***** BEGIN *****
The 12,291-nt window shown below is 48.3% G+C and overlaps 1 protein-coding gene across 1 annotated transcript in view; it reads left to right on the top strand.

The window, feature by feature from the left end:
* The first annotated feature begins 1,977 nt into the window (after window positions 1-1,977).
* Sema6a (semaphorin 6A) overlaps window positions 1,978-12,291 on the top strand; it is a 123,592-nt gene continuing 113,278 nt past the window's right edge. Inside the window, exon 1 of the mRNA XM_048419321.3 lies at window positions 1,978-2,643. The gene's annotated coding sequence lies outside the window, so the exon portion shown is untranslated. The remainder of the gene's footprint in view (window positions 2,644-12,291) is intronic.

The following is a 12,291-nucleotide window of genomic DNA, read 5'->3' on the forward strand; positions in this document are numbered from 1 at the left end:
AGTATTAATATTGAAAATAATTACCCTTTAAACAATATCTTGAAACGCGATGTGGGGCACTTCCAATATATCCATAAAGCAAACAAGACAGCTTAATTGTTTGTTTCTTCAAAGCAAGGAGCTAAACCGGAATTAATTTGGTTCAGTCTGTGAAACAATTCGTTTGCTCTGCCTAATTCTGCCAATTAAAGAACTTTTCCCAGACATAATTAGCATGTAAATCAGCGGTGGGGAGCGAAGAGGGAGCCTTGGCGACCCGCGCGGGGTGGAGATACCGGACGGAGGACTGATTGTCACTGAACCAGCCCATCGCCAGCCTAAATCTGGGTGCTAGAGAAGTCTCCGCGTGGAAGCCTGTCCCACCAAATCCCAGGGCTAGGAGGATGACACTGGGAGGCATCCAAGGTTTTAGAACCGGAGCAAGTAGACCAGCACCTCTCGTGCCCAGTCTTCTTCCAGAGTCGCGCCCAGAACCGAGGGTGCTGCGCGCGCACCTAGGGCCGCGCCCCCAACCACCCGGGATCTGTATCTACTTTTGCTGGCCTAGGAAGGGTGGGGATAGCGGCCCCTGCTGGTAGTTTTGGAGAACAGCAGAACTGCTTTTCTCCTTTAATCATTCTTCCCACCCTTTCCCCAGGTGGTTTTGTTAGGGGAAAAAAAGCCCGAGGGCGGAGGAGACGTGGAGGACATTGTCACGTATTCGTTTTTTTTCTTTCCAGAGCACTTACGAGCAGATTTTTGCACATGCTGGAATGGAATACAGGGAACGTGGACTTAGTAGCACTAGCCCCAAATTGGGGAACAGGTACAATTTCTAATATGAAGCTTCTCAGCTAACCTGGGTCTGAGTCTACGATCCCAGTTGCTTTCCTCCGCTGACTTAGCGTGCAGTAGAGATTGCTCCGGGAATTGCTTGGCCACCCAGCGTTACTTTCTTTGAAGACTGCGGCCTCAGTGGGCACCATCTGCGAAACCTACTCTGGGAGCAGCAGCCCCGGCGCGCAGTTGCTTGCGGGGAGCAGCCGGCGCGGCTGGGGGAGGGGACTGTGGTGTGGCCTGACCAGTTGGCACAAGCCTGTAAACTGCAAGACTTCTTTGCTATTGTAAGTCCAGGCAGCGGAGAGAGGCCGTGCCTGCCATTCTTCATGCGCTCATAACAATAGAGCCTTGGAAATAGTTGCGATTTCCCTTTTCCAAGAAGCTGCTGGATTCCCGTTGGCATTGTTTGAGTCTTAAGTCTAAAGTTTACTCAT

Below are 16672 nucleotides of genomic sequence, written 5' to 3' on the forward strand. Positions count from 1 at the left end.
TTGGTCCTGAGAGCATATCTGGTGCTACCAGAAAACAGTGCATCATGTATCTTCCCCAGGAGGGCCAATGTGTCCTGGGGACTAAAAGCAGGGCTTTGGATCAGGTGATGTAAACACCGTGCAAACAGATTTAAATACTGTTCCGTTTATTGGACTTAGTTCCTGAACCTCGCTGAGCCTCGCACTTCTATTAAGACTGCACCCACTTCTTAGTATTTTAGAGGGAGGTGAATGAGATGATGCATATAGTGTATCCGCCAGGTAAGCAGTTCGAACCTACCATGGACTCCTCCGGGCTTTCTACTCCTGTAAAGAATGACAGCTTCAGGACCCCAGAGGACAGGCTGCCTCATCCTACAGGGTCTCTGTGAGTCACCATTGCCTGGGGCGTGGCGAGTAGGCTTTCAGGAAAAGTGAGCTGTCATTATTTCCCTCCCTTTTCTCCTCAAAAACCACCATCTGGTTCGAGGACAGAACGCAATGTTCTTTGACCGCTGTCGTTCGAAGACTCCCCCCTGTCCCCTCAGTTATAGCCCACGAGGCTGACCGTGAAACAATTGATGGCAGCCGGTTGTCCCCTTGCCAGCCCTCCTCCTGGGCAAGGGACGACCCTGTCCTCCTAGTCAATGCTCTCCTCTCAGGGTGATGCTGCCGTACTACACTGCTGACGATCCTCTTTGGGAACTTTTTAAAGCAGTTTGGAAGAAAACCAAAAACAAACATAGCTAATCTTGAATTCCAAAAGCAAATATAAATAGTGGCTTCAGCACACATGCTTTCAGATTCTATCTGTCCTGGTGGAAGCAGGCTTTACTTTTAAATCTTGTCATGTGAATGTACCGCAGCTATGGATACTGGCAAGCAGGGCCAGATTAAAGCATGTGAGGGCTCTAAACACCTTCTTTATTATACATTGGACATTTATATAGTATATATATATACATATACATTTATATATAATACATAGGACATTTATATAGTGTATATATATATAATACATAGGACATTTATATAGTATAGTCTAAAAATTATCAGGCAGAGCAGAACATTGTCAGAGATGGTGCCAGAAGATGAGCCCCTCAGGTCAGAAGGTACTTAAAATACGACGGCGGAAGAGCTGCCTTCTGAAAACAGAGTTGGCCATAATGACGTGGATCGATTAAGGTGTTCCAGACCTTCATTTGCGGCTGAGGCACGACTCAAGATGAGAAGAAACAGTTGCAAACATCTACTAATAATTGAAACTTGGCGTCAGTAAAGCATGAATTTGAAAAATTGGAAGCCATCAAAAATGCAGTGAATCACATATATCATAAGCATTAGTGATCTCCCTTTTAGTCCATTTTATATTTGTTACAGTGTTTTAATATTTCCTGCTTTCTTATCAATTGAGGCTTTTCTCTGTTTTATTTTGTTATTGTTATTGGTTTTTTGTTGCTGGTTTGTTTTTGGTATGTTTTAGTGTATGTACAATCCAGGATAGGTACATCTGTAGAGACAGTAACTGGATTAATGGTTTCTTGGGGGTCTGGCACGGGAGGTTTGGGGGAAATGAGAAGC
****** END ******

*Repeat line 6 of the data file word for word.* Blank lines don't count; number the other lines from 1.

AGTATTAATATTGAAAATAATTACCCTTTAAACAATATCTTGAAACGCGATGTGGGGCACTTCCAATATATCCATAAAGCAAACAAGACAGCTTAATTGTTTGTTTCTTCAAAGCAAGGAGCTAAACCGGAATTAATTTGGTTCAGTCTGTGAAACAATTCGTTTGCTCTGCCTAATTCTGCCAATTAAAGAACTTTTCCCAGACATAATTAGCATGTAAATCAGCGGTGGGGAGCGAAGAGGGAGCCTTGGCGACCCGCGCGGGGTGGAGATACCGGACGGAGGACTGATTGTCACTGAACCAGCCCATCGCCAGCCTAAATCTGGGTGCTAGAGAAGTCTCCGCGTGGAAGCCTGTCCCACCAAATCCCAGGGCTAGGAGGATGACACTGGGAGGCATCCAAGGTTTTAGAACCGGAGCAAGTAGACCAGCACCTCTCGTGCCCAGTCTTCTTCCAGAGTCGCGCCCAGAACCGAGGGTGCTGCGCGCGCACCTAGGGCCGCGCCCCCAACCACCCGGGATCTGTATCTACTTTTGCTGGCCTAGGAAGGGTGGGGATAGCGGCCCCTGCTGGTAGTTTTGGAGAACAGCAGAACTGCTTTTCTCCTTTAATCATTCTTCCCACCCTTTCCCCAGGTGGTTTTGTTAGGGGAAAAAAAGCCCGAGGGCGGAGGAGACGTGGAGGACATTGTCACGTATTCGTTTTTTTTCTTTCCAGAGCACTTACGAGCAGATTTTTGCACATGCTGGAATGGAATACAGGGAACGTGGACTTAGTAGCACTAGCCCCAAATTGGGGAACAGGTACAATTTCTAATATGAAGCTTCTCAGCTAACCTGGGTCTGAGTCTACGATCCCAGTTGCTTTCCTCCGCTGACTTAGCGTGCAGTAGAGATTGCTCCGGGAATTGCTTGGCCACCCAGCGTTACTTTCTTTGAAGACTGCGGCCTCAGTGGGCACCATCTGCGAAACCTACTCTGGGAGCAGCAGCCCCGGCGCGCAGTTGCTTGCGGGGAGCAGCCGGCGCGGCTGGGGGAGGGGACTGTGGTGTGGCCTGACCAGTTGGCACAAGCCTGTAAACTGCAAGACTTCTTTGCTATTGTAAGTCCAGGCAGCGGAGAGAGGCCGTGCCTGCCATTCTTCATGCGCTCATAACAATAGAGCCTTGGAAATAGTTGCGATTTCCCTTTTCCAAGAAGCTGCTGGATTCCCGTTGGCATTGTTTGAGTCTTAAGTCTAAAGTTTACTCAT